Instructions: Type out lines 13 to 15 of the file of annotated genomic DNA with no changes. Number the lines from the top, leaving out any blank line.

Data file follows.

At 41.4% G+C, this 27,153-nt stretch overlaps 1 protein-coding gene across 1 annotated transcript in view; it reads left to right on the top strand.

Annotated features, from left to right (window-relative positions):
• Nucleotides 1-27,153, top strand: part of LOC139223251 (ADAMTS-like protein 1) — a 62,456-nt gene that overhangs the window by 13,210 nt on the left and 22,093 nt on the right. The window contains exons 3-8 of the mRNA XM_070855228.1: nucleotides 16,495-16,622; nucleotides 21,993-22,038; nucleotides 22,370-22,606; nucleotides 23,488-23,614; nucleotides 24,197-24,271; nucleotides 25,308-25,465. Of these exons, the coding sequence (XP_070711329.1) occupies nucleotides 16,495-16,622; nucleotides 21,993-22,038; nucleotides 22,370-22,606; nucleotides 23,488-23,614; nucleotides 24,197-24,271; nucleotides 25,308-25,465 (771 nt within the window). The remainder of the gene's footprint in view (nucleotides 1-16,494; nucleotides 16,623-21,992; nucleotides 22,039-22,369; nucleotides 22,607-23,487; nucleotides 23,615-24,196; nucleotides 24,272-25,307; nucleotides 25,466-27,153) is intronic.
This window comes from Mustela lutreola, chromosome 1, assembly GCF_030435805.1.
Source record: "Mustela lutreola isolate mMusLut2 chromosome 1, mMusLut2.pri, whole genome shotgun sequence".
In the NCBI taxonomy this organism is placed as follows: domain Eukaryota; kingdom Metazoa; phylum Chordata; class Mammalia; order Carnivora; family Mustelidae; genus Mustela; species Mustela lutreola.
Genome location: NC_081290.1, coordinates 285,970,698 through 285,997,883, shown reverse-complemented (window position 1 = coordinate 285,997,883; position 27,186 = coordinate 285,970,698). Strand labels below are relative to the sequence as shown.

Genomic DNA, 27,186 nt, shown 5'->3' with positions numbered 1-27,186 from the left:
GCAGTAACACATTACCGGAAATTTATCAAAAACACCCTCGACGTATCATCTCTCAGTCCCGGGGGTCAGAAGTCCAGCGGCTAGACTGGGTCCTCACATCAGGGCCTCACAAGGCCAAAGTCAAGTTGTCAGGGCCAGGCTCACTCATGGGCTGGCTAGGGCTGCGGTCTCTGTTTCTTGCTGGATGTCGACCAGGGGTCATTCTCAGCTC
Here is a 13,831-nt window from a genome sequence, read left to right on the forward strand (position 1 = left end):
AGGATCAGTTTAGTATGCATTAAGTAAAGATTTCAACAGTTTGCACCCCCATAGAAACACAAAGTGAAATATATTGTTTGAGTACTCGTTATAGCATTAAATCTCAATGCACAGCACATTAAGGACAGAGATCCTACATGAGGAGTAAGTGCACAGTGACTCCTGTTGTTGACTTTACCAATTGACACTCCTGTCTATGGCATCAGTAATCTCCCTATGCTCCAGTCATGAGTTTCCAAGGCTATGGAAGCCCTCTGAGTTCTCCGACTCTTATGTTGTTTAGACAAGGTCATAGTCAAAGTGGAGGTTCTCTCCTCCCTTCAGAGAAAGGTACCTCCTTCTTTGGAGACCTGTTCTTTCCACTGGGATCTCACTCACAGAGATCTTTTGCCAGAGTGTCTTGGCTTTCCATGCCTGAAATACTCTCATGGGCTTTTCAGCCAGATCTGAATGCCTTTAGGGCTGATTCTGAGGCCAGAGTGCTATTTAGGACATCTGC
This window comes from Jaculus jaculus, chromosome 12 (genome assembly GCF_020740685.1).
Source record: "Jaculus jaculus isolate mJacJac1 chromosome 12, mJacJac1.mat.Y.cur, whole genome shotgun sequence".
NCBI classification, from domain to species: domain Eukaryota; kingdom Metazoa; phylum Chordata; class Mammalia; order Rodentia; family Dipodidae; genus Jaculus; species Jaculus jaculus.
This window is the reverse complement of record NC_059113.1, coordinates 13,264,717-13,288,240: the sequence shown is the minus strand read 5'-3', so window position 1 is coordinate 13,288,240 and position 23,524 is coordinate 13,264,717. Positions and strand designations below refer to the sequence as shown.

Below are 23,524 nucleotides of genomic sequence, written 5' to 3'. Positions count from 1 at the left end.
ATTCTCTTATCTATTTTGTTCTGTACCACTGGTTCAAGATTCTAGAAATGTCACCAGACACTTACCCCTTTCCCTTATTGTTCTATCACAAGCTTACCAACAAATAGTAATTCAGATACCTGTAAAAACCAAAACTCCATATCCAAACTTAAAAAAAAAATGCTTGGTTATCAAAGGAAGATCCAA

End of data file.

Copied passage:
Source record: "Jaculus jaculus isolate mJacJac1 chromosome 12, mJacJac1.mat.Y.cur, whole genome shotgun sequence".
NCBI classification, from domain to species: domain Eukaryota; kingdom Metazoa; phylum Chordata; class Mammalia; order Rodentia; family Dipodidae; genus Jaculus; species Jaculus jaculus.
This window is the reverse complement of record NC_059113.1, coordinates 13,264,717-13,288,240: the sequence shown is the minus strand read 5'-3', so window position 1 is coordinate 13,288,240 and position 23,524 is coordinate 13,264,717. Positions and strand designations below refer to the sequence as shown.